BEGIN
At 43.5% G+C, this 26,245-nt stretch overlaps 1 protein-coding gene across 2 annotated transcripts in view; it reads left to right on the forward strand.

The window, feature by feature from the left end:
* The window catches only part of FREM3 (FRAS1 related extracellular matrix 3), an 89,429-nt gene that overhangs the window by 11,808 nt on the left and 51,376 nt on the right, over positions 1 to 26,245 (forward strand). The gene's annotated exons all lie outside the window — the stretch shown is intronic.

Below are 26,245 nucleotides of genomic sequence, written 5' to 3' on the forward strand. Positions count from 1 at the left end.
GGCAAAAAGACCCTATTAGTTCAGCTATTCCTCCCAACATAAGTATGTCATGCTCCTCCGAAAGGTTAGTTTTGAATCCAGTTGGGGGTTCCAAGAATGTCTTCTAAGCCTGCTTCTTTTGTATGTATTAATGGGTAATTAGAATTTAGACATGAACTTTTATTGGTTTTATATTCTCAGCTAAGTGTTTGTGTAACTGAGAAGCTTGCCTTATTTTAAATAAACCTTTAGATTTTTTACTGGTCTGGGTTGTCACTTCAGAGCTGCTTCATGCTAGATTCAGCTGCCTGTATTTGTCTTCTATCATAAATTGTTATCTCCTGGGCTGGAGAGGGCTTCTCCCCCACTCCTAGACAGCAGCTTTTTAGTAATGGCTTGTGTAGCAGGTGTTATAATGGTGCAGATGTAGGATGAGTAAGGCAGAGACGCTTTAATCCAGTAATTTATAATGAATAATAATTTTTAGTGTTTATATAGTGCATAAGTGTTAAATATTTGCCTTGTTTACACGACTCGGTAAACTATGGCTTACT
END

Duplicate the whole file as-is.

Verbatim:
At 43.5% G+C, this 26,245-nt stretch overlaps 1 protein-coding gene across 2 annotated transcripts in view; it reads left to right on the forward strand.

The window, feature by feature from the left end:
* The window catches only part of FREM3 (FRAS1 related extracellular matrix 3), an 89,429-nt gene that overhangs the window by 11,808 nt on the left and 51,376 nt on the right, over positions 1 to 26,245 (forward strand). The gene's annotated exons all lie outside the window — the stretch shown is intronic.

Below are 26,245 nucleotides of genomic sequence, written 5' to 3' on the forward strand. Positions count from 1 at the left end.
GGCAAAAAGACCCTATTAGTTCAGCTATTCCTCCCAACATAAGTATGTCATGCTCCTCCGAAAGGTTAGTTTTGAATCCAGTTGGGGGTTCCAAGAATGTCTTCTAAGCCTGCTTCTTTTGTATGTATTAATGGGTAATTAGAATTTAGACATGAACTTTTATTGGTTTTATATTCTCAGCTAAGTGTTTGTGTAACTGAGAAGCTTGCCTTATTTTAAATAAACCTTTAGATTTTTTACTGGTCTGGGTTGTCACTTCAGAGCTGCTTCATGCTAGATTCAGCTGCCTGTATTTGTCTTCTATCATAAATTGTTATCTCCTGGGCTGGAGAGGGCTTCTCCCCCACTCCTAGACAGCAGCTTTTTAGTAATGGCTTGTGTAGCAGGTGTTATAATGGTGCAGATGTAGGATGAGTAAGGCAGAGACGCTTTAATCCAGTAATTTATAATGAATAATAATTTTTAGTGTTTATATAGTGCATAAGTGTTAAATATTTGCCTTGTTTACACGACTCGGTAAACTATGGCTTACT